Fair Hill Training Center might be the only Thoroughbred facility in the world where you can be off the dirt and on the turf. That’s the scenario trainer Mike Lerman faced Friday morning, and on a few other frosty mornings this winter, with undefeated 3-year-old Square Shooter.
With the dirt track frozen, Lerman could have sent the gray colt to the Tapeta for a jog but opted instead for a hack in the field across from the barn. Square Shooter, who runs in Saturday’s Grade 3 Withers at Aqueduct, and stablemate Riq Fox walked out the barn door, turned right instead of left, crossed the dirt road, walked up a bank and stepped into a wide-open field. Flanked by woods on three sides and probably spanning 100 acres, the field is a frequent stop by horses trained by Lerman and others in the spring, summer and fall. But Lerman uses it in the winter too. The grass, cut for hay the rest of the year, folds over and provides a cushion. There’s peace, quiet, a stillness. It’s difficult to see or hear anything manmade. And the horses love it, even when three deer stand in the center and watch.
“The grass has been great,” Lerman said Thursday. “The ground really didn’t freeze up that much in the fields. We’ve been training up and down the hills with him a lot. A horse like him, with a good mind, can thrive out there. There are so many options and places to go and things to do. You can do something different with them every day. A curious young mind like his really gets a chance to do something out there in the fields.”
Fair Hill keeps the dirt track open all winter, weather permitting. If temperatures get too far below freezing at night, the maintenance crew leaves the track be. The Tapeta is always there, and the winter horse population is about half what it is the rest of the year. Lerman goes by general manager Sally Goswell’s informal guideline of, “If it’s in the 20s before midnight then the track probably isn’t going to be open.” Friday morning the dirt, resurfaced last summer, was smoothly groomed but untouched by horse, human or tractor.
Square Shooter still goes to the dirt for serious works like 5 furlong moves Jan. 27 and 14 and a half-mile Dec. 28. The mix seems to be paying off as he won both starts as a 2-year-old – a 6 1/2-furlong maiden Nov. 1 and a 7-furlong allowance Dec. 11. The son of Trappe Shot faces his next test as one of 10 in the $250,000 Withers going 1 1/16 miles at Aqueduct. The field includes the streaking El Areeb at 6-5 on the morning line and nine unknowns. Six bring one win into the race while Square Shooter, Always A Suspect and Small Bear have won twice each. El Areeb, of course, has won three in a row by a combined 25 lengths for Laurel Park-based trainer Cal Lynch.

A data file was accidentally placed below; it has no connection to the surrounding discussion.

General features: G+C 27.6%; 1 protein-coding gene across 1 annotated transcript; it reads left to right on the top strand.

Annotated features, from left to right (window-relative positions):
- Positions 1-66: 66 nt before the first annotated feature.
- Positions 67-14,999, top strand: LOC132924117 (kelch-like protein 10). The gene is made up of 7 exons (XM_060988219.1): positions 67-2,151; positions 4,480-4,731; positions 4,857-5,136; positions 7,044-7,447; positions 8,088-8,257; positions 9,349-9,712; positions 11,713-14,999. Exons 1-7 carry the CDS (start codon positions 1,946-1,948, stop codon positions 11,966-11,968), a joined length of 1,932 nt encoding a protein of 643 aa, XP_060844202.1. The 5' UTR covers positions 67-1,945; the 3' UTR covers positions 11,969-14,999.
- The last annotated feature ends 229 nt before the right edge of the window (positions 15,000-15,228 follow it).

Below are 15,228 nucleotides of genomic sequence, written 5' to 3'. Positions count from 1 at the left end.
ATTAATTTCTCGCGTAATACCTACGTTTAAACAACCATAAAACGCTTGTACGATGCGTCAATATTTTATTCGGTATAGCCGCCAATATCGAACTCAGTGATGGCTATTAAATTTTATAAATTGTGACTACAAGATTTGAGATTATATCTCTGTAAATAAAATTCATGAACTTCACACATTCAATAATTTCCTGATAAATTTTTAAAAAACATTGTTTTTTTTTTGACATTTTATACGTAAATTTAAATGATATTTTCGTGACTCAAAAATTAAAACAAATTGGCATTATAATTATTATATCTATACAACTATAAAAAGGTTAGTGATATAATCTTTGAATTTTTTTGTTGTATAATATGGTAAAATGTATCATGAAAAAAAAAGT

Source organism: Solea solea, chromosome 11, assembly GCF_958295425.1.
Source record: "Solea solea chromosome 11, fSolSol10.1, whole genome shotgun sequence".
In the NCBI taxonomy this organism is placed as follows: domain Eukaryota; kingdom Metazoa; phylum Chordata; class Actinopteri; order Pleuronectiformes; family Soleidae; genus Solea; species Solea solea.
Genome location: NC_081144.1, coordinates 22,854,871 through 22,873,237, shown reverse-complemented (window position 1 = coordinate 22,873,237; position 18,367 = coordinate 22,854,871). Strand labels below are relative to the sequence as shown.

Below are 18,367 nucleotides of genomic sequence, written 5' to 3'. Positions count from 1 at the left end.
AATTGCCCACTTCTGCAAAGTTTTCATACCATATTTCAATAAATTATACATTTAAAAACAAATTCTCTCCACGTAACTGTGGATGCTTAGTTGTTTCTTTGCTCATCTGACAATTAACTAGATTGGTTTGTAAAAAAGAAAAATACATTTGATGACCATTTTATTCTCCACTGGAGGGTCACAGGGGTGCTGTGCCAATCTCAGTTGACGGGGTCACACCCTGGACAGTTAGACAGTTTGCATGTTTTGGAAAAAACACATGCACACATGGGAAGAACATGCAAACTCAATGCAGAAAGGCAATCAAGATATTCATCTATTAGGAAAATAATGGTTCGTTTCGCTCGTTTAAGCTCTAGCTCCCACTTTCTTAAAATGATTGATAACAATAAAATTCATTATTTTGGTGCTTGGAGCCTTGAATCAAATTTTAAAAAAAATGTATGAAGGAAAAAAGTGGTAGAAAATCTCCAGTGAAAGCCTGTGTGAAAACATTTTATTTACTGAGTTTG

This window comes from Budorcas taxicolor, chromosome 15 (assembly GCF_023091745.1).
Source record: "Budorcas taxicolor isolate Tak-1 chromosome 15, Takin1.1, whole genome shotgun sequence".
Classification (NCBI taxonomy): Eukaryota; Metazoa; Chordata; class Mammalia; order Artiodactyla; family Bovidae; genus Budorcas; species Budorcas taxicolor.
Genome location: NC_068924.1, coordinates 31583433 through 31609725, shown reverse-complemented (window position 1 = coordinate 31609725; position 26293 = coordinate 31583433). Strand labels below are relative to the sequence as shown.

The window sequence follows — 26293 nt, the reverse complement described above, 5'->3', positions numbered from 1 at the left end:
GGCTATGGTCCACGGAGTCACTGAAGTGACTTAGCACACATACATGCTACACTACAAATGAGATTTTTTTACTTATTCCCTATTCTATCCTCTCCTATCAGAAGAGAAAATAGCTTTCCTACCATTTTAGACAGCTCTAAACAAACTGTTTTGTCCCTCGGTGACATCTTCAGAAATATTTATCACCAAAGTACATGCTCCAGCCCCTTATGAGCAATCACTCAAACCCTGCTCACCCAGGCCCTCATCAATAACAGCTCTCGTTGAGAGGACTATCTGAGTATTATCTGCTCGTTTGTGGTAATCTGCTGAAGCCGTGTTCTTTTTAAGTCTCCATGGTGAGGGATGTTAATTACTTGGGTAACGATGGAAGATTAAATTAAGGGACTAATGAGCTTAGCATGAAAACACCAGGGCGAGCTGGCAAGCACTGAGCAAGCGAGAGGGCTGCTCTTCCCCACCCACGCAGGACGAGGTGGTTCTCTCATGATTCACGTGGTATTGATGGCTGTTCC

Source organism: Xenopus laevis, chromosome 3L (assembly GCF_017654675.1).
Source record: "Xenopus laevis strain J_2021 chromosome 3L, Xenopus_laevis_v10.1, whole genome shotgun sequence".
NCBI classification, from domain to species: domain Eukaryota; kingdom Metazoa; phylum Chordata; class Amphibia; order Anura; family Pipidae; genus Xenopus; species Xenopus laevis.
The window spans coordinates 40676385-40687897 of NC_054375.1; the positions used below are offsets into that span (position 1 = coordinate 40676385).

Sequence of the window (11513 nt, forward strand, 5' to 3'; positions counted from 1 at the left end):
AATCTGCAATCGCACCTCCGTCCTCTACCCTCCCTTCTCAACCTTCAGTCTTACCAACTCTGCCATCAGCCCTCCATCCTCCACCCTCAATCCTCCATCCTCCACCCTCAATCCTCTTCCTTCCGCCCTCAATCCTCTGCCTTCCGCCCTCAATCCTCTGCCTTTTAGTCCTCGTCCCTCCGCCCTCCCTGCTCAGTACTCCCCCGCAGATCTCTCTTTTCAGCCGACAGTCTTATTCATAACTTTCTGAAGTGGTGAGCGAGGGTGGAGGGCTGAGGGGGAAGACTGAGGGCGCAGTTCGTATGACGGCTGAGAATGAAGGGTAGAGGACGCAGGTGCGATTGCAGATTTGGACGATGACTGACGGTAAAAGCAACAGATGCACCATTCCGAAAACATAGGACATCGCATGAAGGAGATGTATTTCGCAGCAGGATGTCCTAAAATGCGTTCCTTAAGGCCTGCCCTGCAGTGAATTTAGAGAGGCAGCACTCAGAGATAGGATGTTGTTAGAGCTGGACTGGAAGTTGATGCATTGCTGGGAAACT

Lerman and owner Gold Square might have preferred an allowance spot, but such races are rare for 3-year-olds.
“It’s not like the old days where you had a chance to let them develop in allowance races,” Lerman said. “Your hand is kind of forced to step up to the stakes races. He’s training well, he deserves the opportunity. Obviously, Cal’s horse is a short-priced favorite and he’s proven, but the rest have all won one or two races.”
Bred in Kentucky by Stone Farm and Joe Sutton, Square Shooter sold for $80,000 at Keeneland September and was pinhooked to the Ocala Breeders Sale in April by Crupi’s New Castle Farm. Lerman spent $125,000 to buy the son of Trappe Shot, but was in no hurry. Square Shooter went back to Crupi for a month, then came to Fair Hill.
“I liked him from beginning,” said Lerman, who won a career-high 16 races (from 63 starts) last year. “He’s a medium-sized, athletic, laid-back, intelligent horse. I just let him find his way once he got here. I try not to be in a hurry. He came to hand pretty much without any trouble.”
The gray colt won his debut Nov. 1, rallying from well back to score by three-quarters of a length in a maiden race at Parx. In an allowance race Dec. 11, Square Shooter wound up battling for the lead early inside of a rival and kicked away late to win by 2 3/4 lengths going 7 furlongs. Both races impressed Lerman, and not just because they were wins.
“He’s gone to the races and shipped out of here and been a total professional both times,” the trainer said. “The first time he hadn’t ever seen a real racetrack and was great and the second time, when you think he might get keyed up about it, he was good again. He ended up on the pace more out of circumstance than plan. He’s never been hit with the stick and he’s earned the right to be where he is.”
Saturday, he breaks from post nine for Frankie Pennington with potential pace horses to the inside. El Areeb has been close to the pace in his wins and Always A Suspect exits four 6-furlong races.
Square Shooter will get one more day in the country at Fair Hill, before heading to the big city for the 137th Withers Saturday morning. Lerman opted against going earlier, and having access to an unfrozen track.
“This is just keeping him happy,” Lerman said Friday morning as Square Shooter navigated the field. “I told the guys, ‘Go for a ride,’ and that’s what they’re doing. He doesn’t need anything else at this point.”